Board should not require unnecessary removal of patio

Posted12/9/2022 6:00 AM

Q: An owner in our association replaced their unit's concrete patio with brick pavers. This was done without obtaining the prior approval of the board of directors as required by the association's declaration and rules. Many owners have performed this replacement in the past (with permission of the board). The board would have approved the work here, had the owner followed the proper procedure. Can the board nonetheless require the owner to remove the brick paver patio and reinstall a concrete patio because of his failure to obtain prior board approval to install the brick pavers?

A: Requiring the owner to remove the patio as punishment for failing to obtain the required prior approval of the board, where the board would have approved the work had the owner followed the proper procedure, is not generally an appropriate remedy.


The board can, however, levy a fine against the owner for failing to follow the proper procedure set forth in the association's declaration and rules. The owner would need to be provided written notice of the violation, and afforded an opportunity for a hearing, before a fine is levied.

I find owner blunders of this sort are often the result of ignorance of the governing documents. It may be useful for the association to remind owners, from time to time, of the type of work that needs prior approval of the board.

Q: A three-year agreement between our homeowner's association and a vendor terminates on March 1 of next year. There is no automatic renewal provision. However, the agreement does state it can be extended by "mutual agreement." We do not want to continue with this vendor after the term ends. Is there anything the board needs to do?

A: If the term of the agreement terminates on a specified date, there is typically nothing further that either party needs to do. However, the language you refer to, that the agreement can be extended by "mutual agreement," can result in a misunderstanding as to the interpretation of whether there is any sort of "mutual agreement." Therefore, in an abundance of caution, the board should issue a written communication to the vendor here, reminding the vendor that the agreement terminates on March 1 and is not being extended.

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Q: We are a small association with a three-member board. One of the board members is going to resign. We cannot find another owner who is willing to serve. Can we operate as a two-member board?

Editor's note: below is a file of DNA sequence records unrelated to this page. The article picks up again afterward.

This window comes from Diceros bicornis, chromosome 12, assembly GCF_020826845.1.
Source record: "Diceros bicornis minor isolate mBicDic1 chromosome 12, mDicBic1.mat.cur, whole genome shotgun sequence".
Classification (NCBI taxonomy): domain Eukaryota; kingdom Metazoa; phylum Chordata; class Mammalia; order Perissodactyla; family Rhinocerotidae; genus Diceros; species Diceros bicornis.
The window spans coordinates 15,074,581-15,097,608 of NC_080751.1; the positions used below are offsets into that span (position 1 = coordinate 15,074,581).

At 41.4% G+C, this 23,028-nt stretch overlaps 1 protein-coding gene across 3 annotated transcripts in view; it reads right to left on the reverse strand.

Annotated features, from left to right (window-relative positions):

A: The board can operate with two members. However, all decisions will have to be unanimous. Moreover, the association could not continue as a not-for-profit entity when the next annual report is due to be filed with the Illinois Secretary of State. That is because the Secretary of State requires a minimum of three members on the board.

The owners need to understand the importance of having a three-person board, and step up to serve.

Q: The board of our condominium distributed the proposed 2023 budget to the owners and issued notice of a board meeting to adopt the 2023 budget. After the proposed budget was distributed, the board revised the budget to include additional expenses with an increase in assessments. Can the board adopt this revised version of the budget at the meeting, or does it need to be sent to the owners first?

A: The Condominium Property Act does not speak to this specific issue. However, an increase in expenses and assessments in the budget originally distributed to owners is a material change. In an abundance of caution, the revised proposed budget should be distributed to owners at least 25 days before the meeting at which it is to be adopted.

Note, too, that written notice of the board meeting at which the budget will be adopted needs to be mailed or delivered at least 10 and no more than 30 days before the board meeting. So, this change in the proposed budget could have a ripple effect.

• David M. Bendoff is an attorney with Kovitz Shifrin Nesbit in the Chicago suburbs. Send questions for the column to him at The firm provides legal service to condominium, townhouse, homeowner associations and housing cooperatives. This column is not a substitute for consultation with legal counsel.

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